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Washington Post's mobile ad-supported strategy triumphs over NY Times

The Washington Post?s lead over the New York Times is likely due in part to its mobile and social prowess as well as a lack of paid subscriptions, following a shift in strategy which has greatly elevated these mediums.

Both publications have focused strongly on reaching their audiences on mobile this year, as it is now the leading platform for consumers engaging with media content, but Washington Post seems to have an edge with a wider online reader base, according to comScore. Since Amazon founder Jeff Bezos bought the publication last year, Washington Post has completely shifted its editorial and technological strategy to focus on mobile and the many digital platforms on which readers are accessing stories. 

?What stood out to me this year was the Post's willingness to try anything and everything in the current world of disintermediation,? said Mark Cluett, marketing manager at Polar, Toronto. ?I had the pleasure of seeing Jed Hartman, CRO of the Washington Post speak at AdWeek this year and was particularly struck by his comments around the culture shift and philosophical change at the publication since Jeff Bezos purchased the paper. 

?They think of themselves as a technology company now, and their focus on mobile, and admission that is where their audience lives now, reflects that,? he said. ?The Washington Post is focused on the reader first, and letting them consume content in the easiest and fastest way possible. 

?Readers are flocking to the faster experience on their phones.?

Thinking mobile-first 
Executives from The Washington Post at the Mobile Marketing Summit: Wearables and Holiday Focus 2015 showcased how its editorial team creates content specific to each of the different devices available today for consuming news content (see more). 

Washington Post takes greater lead over NY Times following a surge of November news

The Washington Post was recently reborn to promote a more fluid user experience across multiple devices, with a large focus on mobile. Having editors and writers keep the various platforms in mind when creating content was key for the publication, and is proving an important factor in its success.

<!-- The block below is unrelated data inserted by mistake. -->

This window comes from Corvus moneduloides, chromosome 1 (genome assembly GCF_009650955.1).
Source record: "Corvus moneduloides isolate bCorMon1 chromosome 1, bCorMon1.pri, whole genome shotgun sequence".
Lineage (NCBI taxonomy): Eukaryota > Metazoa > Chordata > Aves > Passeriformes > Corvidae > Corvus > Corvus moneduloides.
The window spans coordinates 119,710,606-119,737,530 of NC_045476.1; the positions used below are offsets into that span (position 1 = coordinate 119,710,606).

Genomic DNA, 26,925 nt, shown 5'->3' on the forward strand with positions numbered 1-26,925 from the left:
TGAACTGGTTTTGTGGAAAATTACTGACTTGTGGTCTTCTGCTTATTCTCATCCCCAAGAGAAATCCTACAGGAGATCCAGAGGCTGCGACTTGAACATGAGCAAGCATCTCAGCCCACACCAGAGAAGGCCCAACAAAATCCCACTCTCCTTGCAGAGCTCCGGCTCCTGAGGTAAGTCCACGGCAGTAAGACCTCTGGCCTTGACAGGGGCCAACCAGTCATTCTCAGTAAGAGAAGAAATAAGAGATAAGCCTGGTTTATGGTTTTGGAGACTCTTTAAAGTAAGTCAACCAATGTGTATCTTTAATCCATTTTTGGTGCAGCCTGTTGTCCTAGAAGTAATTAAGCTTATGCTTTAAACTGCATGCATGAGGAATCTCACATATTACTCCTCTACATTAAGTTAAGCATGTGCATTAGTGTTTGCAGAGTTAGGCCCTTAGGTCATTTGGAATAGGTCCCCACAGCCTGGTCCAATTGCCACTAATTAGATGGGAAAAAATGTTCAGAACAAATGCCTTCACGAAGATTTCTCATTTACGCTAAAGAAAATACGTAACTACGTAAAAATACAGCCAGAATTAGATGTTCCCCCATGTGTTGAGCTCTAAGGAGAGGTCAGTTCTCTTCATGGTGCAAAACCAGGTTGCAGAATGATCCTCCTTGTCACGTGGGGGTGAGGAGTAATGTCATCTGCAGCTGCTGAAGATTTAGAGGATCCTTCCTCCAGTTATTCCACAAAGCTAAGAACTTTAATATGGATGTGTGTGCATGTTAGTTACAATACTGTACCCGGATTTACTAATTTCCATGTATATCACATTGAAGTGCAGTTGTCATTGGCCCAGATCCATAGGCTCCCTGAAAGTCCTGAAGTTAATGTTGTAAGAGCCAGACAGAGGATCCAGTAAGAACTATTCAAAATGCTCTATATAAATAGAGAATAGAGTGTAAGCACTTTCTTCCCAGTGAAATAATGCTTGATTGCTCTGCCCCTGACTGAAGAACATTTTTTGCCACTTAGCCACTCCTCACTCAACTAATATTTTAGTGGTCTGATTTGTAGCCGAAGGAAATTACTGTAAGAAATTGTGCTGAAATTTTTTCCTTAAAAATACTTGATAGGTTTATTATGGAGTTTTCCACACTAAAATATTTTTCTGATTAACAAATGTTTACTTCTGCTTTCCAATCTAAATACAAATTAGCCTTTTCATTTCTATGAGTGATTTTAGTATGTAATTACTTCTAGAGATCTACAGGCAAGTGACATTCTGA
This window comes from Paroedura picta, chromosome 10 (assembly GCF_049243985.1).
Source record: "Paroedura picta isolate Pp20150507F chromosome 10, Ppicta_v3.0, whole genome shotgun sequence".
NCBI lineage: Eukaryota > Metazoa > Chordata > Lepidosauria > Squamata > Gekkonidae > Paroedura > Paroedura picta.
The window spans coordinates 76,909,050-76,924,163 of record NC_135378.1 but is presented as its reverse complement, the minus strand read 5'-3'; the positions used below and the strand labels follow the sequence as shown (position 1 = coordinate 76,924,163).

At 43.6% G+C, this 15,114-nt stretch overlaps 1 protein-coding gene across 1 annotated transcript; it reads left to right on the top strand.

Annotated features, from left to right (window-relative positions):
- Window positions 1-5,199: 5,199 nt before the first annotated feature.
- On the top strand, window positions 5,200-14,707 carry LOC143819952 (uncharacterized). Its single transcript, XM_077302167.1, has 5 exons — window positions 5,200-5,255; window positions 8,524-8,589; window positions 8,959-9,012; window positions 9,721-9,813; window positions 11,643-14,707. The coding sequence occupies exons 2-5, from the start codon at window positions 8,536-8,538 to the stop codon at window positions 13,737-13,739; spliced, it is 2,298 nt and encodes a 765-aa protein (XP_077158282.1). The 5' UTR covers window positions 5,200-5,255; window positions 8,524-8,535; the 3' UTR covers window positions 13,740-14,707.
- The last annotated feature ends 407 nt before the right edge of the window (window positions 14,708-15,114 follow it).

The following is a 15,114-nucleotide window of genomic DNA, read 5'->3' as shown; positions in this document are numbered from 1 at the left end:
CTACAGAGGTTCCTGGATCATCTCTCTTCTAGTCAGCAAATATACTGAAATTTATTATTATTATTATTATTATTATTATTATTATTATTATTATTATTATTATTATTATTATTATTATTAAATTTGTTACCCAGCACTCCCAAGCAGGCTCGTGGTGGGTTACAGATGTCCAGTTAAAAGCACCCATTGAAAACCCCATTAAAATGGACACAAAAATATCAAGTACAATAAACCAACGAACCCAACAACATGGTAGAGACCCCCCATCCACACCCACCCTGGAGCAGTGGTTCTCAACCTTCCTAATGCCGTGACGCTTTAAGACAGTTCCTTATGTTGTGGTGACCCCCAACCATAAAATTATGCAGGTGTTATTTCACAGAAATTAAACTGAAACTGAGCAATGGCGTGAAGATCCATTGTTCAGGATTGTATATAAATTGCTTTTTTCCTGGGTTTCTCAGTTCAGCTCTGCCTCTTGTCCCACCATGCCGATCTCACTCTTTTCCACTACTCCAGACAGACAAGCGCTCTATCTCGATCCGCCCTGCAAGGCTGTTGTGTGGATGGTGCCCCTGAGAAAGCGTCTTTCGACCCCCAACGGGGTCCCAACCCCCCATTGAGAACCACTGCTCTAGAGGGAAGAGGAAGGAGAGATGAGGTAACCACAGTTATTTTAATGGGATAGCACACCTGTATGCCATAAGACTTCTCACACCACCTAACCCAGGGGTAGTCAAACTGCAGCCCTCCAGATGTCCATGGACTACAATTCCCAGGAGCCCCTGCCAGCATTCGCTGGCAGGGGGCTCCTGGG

However, the New York Times is also a heavy hitter on mobile as well, with innovations such as an entirely new application for virtual reality films and the leveraging of Google?s Accelerated Mobile Pages Project. But with the overage of free content on mobile, the subscription strategy might be an outdated idea for today?s consumer-driven and ad-supported industry. 

?While paid subscription seemed like a reasonable revenue source on print, the Internet is an entirely different platform and the same business model does not work as effectively,? said Juan Margenat, chief operating officer at Marfeel. ?The leading way of subsidizing content today is ads, ads are essentially sponsoring the mobile Web. 

?A parallel example is paid apps, which are quickly diminishing from app stores' top lists,? he said. 

2016 look-ahead 
For the upcoming year, publications need to put mobile as a priority instead of a choice to stay an important asset to their readers, focusing on speed, enriching experiences, visibility and optimization. 

Also, while ad-blocking is becoming more popular with mobile users, publishers must develop more native advertising capabilities for their marketing partners. Consumers do not want clunky pop-up ads interrupting their mobile experience, so marketers serving ad content that coincides with the reading experience or offers individuals a rewarding experience will fare much better than those that do not. 

For instance, the Pandora jewelry chain saw upbeat results from a trial of a new ad format offered by Hearst Magazines UK that provides a range of interactive features while combining storytelling with a mobile native user experience (see more). 

Pandora focuses on native advertising and sees results

?Attention spans are shrinking, and it shows that readers have little patience for long load times on mobile, especially when they are keeping their eyes on their data plan,? Mark Cluett said. ?The publishers that focus on delighting their readers mobile experience, and monetizing through non-standard advertising, like native and sponsored content, will be the ones to separate themselves from the pack in the next 12 months.?

Final take
Brielle Jaekel is editorial assistant at Mobile Marketer